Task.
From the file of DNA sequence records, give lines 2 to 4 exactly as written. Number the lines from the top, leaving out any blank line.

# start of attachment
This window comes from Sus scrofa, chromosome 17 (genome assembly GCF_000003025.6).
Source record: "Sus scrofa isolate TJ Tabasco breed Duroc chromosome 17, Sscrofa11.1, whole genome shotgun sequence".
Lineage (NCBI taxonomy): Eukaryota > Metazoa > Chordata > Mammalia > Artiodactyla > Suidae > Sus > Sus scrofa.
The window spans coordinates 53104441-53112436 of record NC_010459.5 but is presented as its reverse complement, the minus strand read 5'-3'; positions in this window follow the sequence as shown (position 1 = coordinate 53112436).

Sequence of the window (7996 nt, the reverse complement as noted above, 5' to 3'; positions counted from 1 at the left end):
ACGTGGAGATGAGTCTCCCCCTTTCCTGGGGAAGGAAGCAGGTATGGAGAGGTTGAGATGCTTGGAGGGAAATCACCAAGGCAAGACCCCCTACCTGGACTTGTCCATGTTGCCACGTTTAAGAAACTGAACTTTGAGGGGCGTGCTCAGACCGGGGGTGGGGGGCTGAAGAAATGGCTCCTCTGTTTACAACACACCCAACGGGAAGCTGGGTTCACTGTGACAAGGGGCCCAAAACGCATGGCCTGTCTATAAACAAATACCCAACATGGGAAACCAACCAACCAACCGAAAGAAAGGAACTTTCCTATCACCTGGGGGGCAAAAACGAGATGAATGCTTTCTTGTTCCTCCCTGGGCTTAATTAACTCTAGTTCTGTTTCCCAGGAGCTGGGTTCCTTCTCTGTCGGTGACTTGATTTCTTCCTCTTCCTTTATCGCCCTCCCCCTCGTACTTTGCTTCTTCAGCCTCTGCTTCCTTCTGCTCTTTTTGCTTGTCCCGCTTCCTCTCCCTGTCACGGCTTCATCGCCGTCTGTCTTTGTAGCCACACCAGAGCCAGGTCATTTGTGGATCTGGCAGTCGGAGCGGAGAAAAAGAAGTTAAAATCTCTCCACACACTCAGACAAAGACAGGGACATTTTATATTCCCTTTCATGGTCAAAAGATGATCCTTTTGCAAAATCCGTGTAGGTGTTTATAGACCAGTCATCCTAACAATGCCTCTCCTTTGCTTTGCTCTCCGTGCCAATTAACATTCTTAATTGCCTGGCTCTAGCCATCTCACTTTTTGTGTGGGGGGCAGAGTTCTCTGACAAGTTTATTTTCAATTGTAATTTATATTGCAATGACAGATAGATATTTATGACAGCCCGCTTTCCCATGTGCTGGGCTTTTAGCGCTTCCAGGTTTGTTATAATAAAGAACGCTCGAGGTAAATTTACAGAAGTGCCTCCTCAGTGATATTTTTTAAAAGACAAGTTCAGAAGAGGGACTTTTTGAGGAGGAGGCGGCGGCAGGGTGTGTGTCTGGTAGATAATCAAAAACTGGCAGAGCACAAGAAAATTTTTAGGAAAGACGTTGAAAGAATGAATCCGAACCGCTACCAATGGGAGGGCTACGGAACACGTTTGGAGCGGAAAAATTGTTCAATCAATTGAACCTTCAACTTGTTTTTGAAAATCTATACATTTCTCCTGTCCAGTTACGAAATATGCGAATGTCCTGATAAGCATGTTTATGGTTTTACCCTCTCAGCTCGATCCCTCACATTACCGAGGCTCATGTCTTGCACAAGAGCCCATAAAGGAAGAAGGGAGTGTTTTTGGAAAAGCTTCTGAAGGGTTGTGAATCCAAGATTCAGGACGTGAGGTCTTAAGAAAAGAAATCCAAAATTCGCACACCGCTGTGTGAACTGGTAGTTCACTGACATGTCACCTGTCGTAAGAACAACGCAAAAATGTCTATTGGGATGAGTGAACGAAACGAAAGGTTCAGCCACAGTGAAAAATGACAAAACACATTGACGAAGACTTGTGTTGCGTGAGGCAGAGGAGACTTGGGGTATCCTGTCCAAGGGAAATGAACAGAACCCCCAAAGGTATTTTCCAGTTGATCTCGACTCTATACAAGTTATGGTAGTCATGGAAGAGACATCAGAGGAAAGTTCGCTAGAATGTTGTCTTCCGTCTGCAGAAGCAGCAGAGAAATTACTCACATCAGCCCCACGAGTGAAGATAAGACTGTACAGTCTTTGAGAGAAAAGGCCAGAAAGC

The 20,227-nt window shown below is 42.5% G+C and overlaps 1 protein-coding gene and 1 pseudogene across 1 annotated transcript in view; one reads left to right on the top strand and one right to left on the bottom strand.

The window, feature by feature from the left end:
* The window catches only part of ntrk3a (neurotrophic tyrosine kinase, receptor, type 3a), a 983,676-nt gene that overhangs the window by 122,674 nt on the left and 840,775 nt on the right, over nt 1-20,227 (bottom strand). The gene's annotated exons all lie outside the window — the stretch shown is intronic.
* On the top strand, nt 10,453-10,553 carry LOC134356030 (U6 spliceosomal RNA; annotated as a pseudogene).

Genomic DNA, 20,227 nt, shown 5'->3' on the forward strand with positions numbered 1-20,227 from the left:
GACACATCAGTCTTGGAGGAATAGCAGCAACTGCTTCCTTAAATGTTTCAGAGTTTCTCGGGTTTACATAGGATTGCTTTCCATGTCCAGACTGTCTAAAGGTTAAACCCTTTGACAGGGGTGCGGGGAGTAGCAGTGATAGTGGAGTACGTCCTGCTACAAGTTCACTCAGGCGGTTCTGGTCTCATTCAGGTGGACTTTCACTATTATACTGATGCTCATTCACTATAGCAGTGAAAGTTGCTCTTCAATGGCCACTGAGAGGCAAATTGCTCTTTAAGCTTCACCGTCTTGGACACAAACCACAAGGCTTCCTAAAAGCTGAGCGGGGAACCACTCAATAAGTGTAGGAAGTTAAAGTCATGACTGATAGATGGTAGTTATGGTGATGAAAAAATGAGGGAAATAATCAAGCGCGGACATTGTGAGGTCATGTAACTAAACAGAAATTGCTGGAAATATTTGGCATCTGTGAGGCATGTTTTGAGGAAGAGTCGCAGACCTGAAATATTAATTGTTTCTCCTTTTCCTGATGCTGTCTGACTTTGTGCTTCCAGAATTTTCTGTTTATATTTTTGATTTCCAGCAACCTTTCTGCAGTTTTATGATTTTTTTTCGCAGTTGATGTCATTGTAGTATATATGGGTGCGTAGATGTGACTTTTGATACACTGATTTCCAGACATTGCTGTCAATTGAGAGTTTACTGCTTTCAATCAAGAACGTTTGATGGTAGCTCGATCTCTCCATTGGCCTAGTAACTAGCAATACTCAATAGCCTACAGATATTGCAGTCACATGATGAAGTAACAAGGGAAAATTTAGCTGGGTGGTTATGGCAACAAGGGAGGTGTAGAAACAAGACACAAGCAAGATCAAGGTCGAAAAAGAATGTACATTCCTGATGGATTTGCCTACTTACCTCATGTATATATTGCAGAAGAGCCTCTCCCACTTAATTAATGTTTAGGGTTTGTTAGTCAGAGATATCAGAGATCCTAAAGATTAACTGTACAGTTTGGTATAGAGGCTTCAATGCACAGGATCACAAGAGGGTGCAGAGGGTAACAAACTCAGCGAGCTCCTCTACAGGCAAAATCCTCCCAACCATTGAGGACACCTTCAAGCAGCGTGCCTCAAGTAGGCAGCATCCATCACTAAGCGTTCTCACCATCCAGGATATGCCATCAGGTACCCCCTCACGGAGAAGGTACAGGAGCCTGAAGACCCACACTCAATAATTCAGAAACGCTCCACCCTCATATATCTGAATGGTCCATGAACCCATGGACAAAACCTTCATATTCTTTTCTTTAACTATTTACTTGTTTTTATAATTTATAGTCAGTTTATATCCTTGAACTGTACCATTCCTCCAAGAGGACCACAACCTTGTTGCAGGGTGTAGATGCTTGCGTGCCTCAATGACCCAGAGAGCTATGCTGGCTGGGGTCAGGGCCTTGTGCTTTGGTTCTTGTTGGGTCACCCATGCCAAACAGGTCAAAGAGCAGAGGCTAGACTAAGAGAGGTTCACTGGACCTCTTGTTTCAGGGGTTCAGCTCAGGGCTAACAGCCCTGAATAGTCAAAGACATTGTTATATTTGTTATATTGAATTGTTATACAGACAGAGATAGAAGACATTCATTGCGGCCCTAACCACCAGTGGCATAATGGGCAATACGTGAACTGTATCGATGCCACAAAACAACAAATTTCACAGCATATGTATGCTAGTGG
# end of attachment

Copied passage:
Source record: "Sus scrofa isolate TJ Tabasco breed Duroc chromosome 17, Sscrofa11.1, whole genome shotgun sequence".
Lineage (NCBI taxonomy): Eukaryota > Metazoa > Chordata > Mammalia > Artiodactyla > Suidae > Sus > Sus scrofa.
The window spans coordinates 53104441-53112436 of record NC_010459.5 but is presented as its reverse complement, the minus strand read 5'-3'; positions in this window follow the sequence as shown (position 1 = coordinate 53112436).